Between 4/2016 and 10/2017, Morgan Stanley submitted 21 amended Forms U5 for Meier. The forms showed that 14 customer complaints were filed against Meier, including two arbitration cases. AdvisorHub reports that because of Meier’s alleged misconduct, customers sustained $818K in losses and over $2M in unrealized losses. To date, the brokerage firm has paid customers about $2.5M in settlements and resolved 13 of the claims.

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Martin Shkreli to Go to Prison for Seven Years

A federal judge has sentenced former hedge fund manager Martin Shkreli to seven years behind bars. Shkreli was found guilty of defrauding investors of his MSMB Capital Management hedge fund while manipulating the stock of his drug company Retrophin.

His defense team had fought for a lower sentence—12 to 18 months. They pointed out that ultimately none of the investors that Shkreli bilked lost money and he didn’t profit from his fraud. Prosecutors countered that, in fact, Shkreli had caused anywhere from $9M to $20M in losses.

A few days before his criminal sentence was issued, Judge Kiyo Matsumoto ordered that about $7.36M of the ex-hedge fund manager’s assets be surrendered, including a rare Wu-Tang Clan album that he purchased for $2M. Shkreli’s legal team plans to appeal the sentence.

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Gregory Walsh, a former Morgan Stanley (MS) Assistant Vice President, is sentenced to two years in prison and three years’ supervised release. Last year, Walsh pleaded guilty to conspiracy to commit mail fraud and wire fraud that involved defrauding a firm client of $4.8M.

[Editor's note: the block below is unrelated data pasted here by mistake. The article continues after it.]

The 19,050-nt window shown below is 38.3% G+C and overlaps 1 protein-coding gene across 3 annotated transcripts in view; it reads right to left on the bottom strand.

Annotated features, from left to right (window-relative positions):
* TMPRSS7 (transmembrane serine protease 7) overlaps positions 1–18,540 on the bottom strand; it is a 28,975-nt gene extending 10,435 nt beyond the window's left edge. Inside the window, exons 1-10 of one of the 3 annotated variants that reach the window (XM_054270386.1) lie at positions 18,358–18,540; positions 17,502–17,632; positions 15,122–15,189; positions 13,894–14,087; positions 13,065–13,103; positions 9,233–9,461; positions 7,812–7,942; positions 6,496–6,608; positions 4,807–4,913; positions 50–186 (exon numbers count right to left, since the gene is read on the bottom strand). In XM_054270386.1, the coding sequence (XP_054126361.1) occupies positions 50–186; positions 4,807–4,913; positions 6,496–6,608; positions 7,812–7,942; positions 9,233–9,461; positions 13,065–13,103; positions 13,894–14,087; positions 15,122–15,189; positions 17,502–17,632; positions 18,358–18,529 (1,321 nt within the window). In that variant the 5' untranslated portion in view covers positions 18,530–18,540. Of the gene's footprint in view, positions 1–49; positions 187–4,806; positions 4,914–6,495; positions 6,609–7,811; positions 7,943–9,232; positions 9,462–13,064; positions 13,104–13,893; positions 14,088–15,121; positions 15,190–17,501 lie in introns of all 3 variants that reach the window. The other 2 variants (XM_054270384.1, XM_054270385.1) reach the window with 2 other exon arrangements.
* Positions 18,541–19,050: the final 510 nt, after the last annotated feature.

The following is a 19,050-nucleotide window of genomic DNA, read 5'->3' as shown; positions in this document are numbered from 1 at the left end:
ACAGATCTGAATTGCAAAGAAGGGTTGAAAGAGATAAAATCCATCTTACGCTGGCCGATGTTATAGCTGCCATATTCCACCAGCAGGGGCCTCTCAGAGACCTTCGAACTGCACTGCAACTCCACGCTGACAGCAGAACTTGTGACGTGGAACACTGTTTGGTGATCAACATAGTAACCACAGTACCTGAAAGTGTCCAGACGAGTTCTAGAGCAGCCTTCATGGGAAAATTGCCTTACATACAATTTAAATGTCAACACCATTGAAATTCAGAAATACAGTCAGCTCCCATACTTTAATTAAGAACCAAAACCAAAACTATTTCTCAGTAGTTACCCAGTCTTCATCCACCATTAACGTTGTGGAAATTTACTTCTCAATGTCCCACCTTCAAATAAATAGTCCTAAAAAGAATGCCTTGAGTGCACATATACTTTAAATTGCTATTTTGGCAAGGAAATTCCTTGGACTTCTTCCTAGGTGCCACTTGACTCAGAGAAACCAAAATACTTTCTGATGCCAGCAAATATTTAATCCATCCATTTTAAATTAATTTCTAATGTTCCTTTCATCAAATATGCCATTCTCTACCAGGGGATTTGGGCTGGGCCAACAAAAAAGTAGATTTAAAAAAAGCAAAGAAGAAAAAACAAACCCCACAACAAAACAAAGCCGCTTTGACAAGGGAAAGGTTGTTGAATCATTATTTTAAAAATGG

Court documents state that in 2011 Walsh and his brother, ex-Bank of Oswego VP Geoffrey Walsh, convinced a Morgan Stanley client who was newly widowe, to lend Geoffrey over $1.1M to buy three condos in Palm Springs that would be put in her name and then sold. Instead, Geoffrey made his business the title owner of the properties and did not give the widow the documentation for the title or loan. He then sold two of the properties without her consent or knowledge and used the money for his own expenses instead of giving her the funds. When Gregory Walsh discovered what his brother had done, he did not tell his client.

In 2013, the brothers sought $2M from her for a real estate development project. Gregory did not tell the widow that his brother was involved when she asked. He then withdrew funds from her Morgan Stanley account without her consent or knowledge. In 2013, $1.7M of that money was used to pay off a credit line at Bank of Oswego for Geoffrey, who spent the rest of her funds that had been withdrawn.

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In the criminal case brought against them, two ex-Morgan Stanley (MS) investment advisers, James S. Polese and Cornelius Peterson, have pleaded guilty to the criminal charges against them. Polese was charged with conspiracy, aggravated identity theft, investment adviser fraud, and multiple counts of bank fraud. Peterson is charged with conspiracy, investment adviser fraud, and bank fraud.

In a parallel civil case, the US Securities and Exchange Commission claims that beginning in 2014, the two men defrauded three clients of almost half a million dollars. The allegations include:

*Stealing almost $450K from one client and using the funds to make their own investments and pay for Polese’s credit card bills and the college tuition of his children.
*Using a client’s assets to obtain loan financing for an entity in which they were investors.
*Investing client monies in a venture in which they both had a financial stake without telling the client.
*Getting a loan with unfavorable terms for a client.
*Charging one client advisory fees that were 50% more than what he told her they would be.